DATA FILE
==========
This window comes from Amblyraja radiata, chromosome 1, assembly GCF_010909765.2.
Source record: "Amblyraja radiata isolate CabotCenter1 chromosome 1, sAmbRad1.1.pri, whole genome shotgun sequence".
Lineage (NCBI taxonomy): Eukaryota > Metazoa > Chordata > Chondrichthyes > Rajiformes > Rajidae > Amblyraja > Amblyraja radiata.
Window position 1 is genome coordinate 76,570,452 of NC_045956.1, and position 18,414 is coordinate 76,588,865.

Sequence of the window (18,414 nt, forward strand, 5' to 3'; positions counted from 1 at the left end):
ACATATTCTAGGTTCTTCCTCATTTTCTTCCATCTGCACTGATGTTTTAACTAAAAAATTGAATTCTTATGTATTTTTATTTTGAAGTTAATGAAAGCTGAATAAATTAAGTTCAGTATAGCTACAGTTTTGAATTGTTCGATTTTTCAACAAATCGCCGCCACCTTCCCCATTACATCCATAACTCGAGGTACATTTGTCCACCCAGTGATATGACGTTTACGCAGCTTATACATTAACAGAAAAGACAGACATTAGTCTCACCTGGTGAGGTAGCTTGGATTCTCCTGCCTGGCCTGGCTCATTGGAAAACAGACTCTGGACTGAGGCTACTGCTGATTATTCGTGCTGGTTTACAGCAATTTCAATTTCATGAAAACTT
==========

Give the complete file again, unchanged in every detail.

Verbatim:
This window comes from Amblyraja radiata, chromosome 1, assembly GCF_010909765.2.
Source record: "Amblyraja radiata isolate CabotCenter1 chromosome 1, sAmbRad1.1.pri, whole genome shotgun sequence".
Lineage (NCBI taxonomy): Eukaryota > Metazoa > Chordata > Chondrichthyes > Rajiformes > Rajidae > Amblyraja > Amblyraja radiata.
Window position 1 is genome coordinate 76,570,452 of NC_045956.1, and position 18,414 is coordinate 76,588,865.

Sequence of the window (18,414 nt, forward strand, 5' to 3'; positions counted from 1 at the left end):
ACATATTCTAGGTTCTTCCTCATTTTCTTCCATCTGCACTGATGTTTTAACTAAAAAATTGAATTCTTATGTATTTTTATTTTGAAGTTAATGAAAGCTGAATAAATTAAGTTCAGTATAGCTACAGTTTTGAATTGTTCGATTTTTCAACAAATCGCCGCCACCTTCCCCATTACATCCATAACTCGAGGTACATTTGTCCACCCAGTGATATGACGTTTACGCAGCTTATACATTAACAGAAAAGACAGACATTAGTCTCACCTGGTGAGGTAGCTTGGATTCTCCTGCCTGGCCTGGCTCATTGGAAAACAGACTCTGGACTGAGGCTACTGCTGATTATTCGTGCTGGTTTACAGCAATTTCAATTTCATGAAAACTT